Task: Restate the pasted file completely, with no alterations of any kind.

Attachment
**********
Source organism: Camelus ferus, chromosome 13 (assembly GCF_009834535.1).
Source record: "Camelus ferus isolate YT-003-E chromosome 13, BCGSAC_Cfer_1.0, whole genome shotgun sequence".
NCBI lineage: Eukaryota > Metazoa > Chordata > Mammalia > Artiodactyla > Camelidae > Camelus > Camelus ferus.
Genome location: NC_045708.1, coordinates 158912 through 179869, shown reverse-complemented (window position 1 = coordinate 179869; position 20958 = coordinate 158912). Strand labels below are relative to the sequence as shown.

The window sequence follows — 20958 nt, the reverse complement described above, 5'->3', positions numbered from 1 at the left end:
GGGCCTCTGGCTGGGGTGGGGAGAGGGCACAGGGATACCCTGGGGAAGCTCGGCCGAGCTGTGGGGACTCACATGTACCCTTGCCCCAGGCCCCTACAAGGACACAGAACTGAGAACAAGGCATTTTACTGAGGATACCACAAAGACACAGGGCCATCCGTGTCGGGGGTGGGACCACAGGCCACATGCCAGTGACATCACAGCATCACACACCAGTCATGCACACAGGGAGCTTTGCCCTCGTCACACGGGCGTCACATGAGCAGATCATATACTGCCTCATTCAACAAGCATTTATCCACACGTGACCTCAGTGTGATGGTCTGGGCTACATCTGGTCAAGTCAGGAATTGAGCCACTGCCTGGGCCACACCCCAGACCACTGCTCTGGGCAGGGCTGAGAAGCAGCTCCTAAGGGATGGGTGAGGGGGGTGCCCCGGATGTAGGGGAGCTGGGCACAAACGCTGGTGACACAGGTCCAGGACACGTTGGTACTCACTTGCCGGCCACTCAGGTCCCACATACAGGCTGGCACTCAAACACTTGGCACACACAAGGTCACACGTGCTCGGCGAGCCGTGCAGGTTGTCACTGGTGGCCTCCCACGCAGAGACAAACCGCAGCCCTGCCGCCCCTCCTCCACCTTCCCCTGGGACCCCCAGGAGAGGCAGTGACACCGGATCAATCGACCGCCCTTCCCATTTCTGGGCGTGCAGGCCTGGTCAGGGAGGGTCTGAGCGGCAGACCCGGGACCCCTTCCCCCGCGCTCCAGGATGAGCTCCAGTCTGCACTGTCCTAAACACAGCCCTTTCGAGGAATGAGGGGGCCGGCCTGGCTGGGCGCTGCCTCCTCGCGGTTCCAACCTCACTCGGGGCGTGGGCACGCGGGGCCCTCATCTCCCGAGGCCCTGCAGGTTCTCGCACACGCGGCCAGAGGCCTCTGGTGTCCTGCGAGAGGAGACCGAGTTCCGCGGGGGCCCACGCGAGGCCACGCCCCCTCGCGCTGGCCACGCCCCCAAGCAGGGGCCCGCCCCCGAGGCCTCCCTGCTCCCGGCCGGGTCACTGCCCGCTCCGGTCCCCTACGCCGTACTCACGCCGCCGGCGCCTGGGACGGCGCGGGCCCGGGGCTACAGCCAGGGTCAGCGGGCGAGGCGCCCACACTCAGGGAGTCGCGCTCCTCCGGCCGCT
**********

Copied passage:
Source organism: Camelus ferus, chromosome 13 (assembly GCF_009834535.1).
Source record: "Camelus ferus isolate YT-003-E chromosome 13, BCGSAC_Cfer_1.0, whole genome shotgun sequence".
NCBI lineage: Eukaryota > Metazoa > Chordata > Mammalia > Artiodactyla > Camelidae > Camelus > Camelus ferus.
Genome location: NC_045708.1, coordinates 158912 through 179869, shown reverse-complemented (window position 1 = coordinate 179869; position 20958 = coordinate 158912). Strand labels below are relative to the sequence as shown.

The window sequence follows — 20958 nt, the reverse complement described above, 5'->3', positions numbered from 1 at the left end:
GGGCCTCTGGCTGGGGTGGGGAGAGGGCACAGGGATACCCTGGGGAAGCTCGGCCGAGCTGTGGGGACTCACATGTACCCTTGCCCCAGGCCCCTACAAGGACACAGAACTGAGAACAAGGCATTTTACTGAGGATACCACAAAGACACAGGGCCATCCGTGTCGGGGGTGGGACCACAGGCCACATGCCAGTGACATCACAGCATCACACACCAGTCATGCACACAGGGAGCTTTGCCCTCGTCACACGGGCGTCACATGAGCAGATCATATACTGCCTCATTCAACAAGCATTTATCCACACGTGACCTCAGTGTGATGGTCTGGGCTACATCTGGTCAAGTCAGGAATTGAGCCACTGCCTGGGCCACACCCCAGACCACTGCTCTGGGCAGGGCTGAGAAGCAGCTCCTAAGGGATGGGTGAGGGGGGTGCCCCGGATGTAGGGGAGCTGGGCACAAACGCTGGTGACACAGGTCCAGGACACGTTGGTACTCACTTGCCGGCCACTCAGGTCCCACATACAGGCTGGCACTCAAACACTTGGCACACACAAGGTCACACGTGCTCGGCGAGCCGTGCAGGTTGTCACTGGTGGCCTCCCACGCAGAGACAAACCGCAGCCCTGCCGCCCCTCCTCCACCTTCCCCTGGGACCCCCAGGAGAGGCAGTGACACCGGATCAATCGACCGCCCTTCCCATTTCTGGGCGTGCAGGCCTGGTCAGGGAGGGTCTGAGCGGCAGACCCGGGACCCCTTCCCCCGCGCTCCAGGATGAGCTCCAGTCTGCACTGTCCTAAACACAGCCCTTTCGAGGAATGAGGGGGCCGGCCTGGCTGGGCGCTGCCTCCTCGCGGTTCCAACCTCACTCGGGGCGTGGGCACGCGGGGCCCTCATCTCCCGAGGCCCTGCAGGTTCTCGCACACGCGGCCAGAGGCCTCTGGTGTCCTGCGAGAGGAGACCGAGTTCCGCGGGGGCCCACGCGAGGCCACGCCCCCTCGCGCTGGCCACGCCCCCAAGCAGGGGCCCGCCCCCGAGGCCTCCCTGCTCCCGGCCGGGTCACTGCCCGCTCCGGTCCCCTACGCCGTACTCACGCCGCCGGCGCCTGGGACGGCGCGGGCCCGGGGCTACAGCCAGGGTCAGCGGGCGAGGCGCCCACACTCAGGGAGTCGCGCTCCTCCGGCCGCT